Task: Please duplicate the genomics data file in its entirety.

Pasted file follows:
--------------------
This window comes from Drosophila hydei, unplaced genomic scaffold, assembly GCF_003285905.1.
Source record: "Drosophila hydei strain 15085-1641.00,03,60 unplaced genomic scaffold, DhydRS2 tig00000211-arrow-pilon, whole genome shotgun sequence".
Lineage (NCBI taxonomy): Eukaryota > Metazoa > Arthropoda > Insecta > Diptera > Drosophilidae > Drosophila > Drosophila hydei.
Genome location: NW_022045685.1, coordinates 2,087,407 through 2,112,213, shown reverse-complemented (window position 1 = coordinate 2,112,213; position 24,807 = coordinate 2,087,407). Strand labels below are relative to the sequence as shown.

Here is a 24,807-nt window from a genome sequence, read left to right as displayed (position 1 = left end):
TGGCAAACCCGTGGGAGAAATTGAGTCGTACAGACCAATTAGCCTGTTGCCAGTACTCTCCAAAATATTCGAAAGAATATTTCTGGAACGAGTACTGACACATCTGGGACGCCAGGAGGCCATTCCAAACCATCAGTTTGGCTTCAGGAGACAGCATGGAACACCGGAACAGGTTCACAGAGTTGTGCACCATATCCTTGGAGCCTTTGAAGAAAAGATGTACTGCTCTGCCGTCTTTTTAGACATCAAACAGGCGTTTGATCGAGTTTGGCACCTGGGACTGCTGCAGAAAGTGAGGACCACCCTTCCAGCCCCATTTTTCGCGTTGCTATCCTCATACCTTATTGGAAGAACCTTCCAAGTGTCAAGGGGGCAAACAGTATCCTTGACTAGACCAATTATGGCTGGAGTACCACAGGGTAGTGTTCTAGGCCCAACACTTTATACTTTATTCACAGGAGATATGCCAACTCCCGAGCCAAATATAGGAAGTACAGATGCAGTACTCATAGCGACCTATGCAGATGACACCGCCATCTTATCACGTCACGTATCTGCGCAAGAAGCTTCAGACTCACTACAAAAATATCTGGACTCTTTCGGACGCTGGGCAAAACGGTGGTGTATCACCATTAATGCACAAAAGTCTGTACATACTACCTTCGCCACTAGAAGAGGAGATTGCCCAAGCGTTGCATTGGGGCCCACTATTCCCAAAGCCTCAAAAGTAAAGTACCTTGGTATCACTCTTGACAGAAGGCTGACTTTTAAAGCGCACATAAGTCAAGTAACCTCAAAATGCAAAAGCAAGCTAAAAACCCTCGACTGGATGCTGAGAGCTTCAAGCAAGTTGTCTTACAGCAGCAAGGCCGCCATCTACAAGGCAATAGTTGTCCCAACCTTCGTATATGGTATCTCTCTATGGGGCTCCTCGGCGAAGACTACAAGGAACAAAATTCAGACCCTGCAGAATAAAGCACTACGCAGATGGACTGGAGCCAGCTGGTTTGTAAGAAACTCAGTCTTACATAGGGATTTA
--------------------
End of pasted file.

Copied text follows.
This window comes from Drosophila hydei, unplaced genomic scaffold, assembly GCF_003285905.1.
Source record: "Drosophila hydei strain 15085-1641.00,03,60 unplaced genomic scaffold, DhydRS2 tig00000211-arrow-pilon, whole genome shotgun sequence".
Lineage (NCBI taxonomy): Eukaryota > Metazoa > Arthropoda > Insecta > Diptera > Drosophilidae > Drosophila > Drosophila hydei.
Genome location: NW_022045685.1, coordinates 2,087,407 through 2,112,213, shown reverse-complemented (window position 1 = coordinate 2,112,213; position 24,807 = coordinate 2,087,407). Strand labels below are relative to the sequence as shown.

Here is a 24,807-nt window from a genome sequence, read left to right as displayed (position 1 = left end):
TGGCAAACCCGTGGGAGAAATTGAGTCGTACAGACCAATTAGCCTGTTGCCAGTACTCTCCAAAATATTCGAAAGAATATTTCTGGAACGAGTACTGACACATCTGGGACGCCAGGAGGCCATTCCAAACCATCAGTTTGGCTTCAGGAGACAGCATGGAACACCGGAACAGGTTCACAGAGTTGTGCACCATATCCTTGGAGCCTTTGAAGAAAAGATGTACTGCTCTGCCGTCTTTTTAGACATCAAACAGGCGTTTGATCGAGTTTGGCACCTGGGACTGCTGCAGAAAGTGAGGACCACCCTTCCAGCCCCATTTTTCGCGTTGCTATCCTCATACCTTATTGGAAGAACCTTCCAAGTGTCAAGGGGGCAAACAGTATCCTTGACTAGACCAATTATGGCTGGAGTACCACAGGGTAGTGTTCTAGGCCCAACACTTTATACTTTATTCACAGGAGATATGCCAACTCCCGAGCCAAATATAGGAAGTACAGATGCAGTACTCATAGCGACCTATGCAGATGACACCGCCATCTTATCACGTCACGTATCTGCGCAAGAAGCTTCAGACTCACTACAAAAATATCTGGACTCTTTCGGACGCTGGGCAAAACGGTGGTGTATCACCATTAATGCACAAAAGTCTGTACATACTACCTTCGCCACTAGAAGAGGAGATTGCCCAAGCGTTGCATTGGGGCCCACTATTCCCAAAGCCTCAAAAGTAAAGTACCTTGGTATCACTCTTGACAGAAGGCTGACTTTTAAAGCGCACATAAGTCAAGTAACCTCAAAATGCAAAAGCAAGCTAAAAACCCTCGACTGGATGCTGAGAGCTTCAAGCAAGTTGTCTTACAGCAGCAAGGCCGCCATCTACAAGGCAATAGTTGTCCCAACCTTCGTATATGGTATCTCTCTATGGGGCTCCTCGGCGAAGACTACAAGGAACAAAATTCAGACCCTGCAGAATAAAGCACTACGCAGATGGACTGGAGCCAGCTGGTTTGTAAGAAACTCAGTCTTACATAGGGATTTA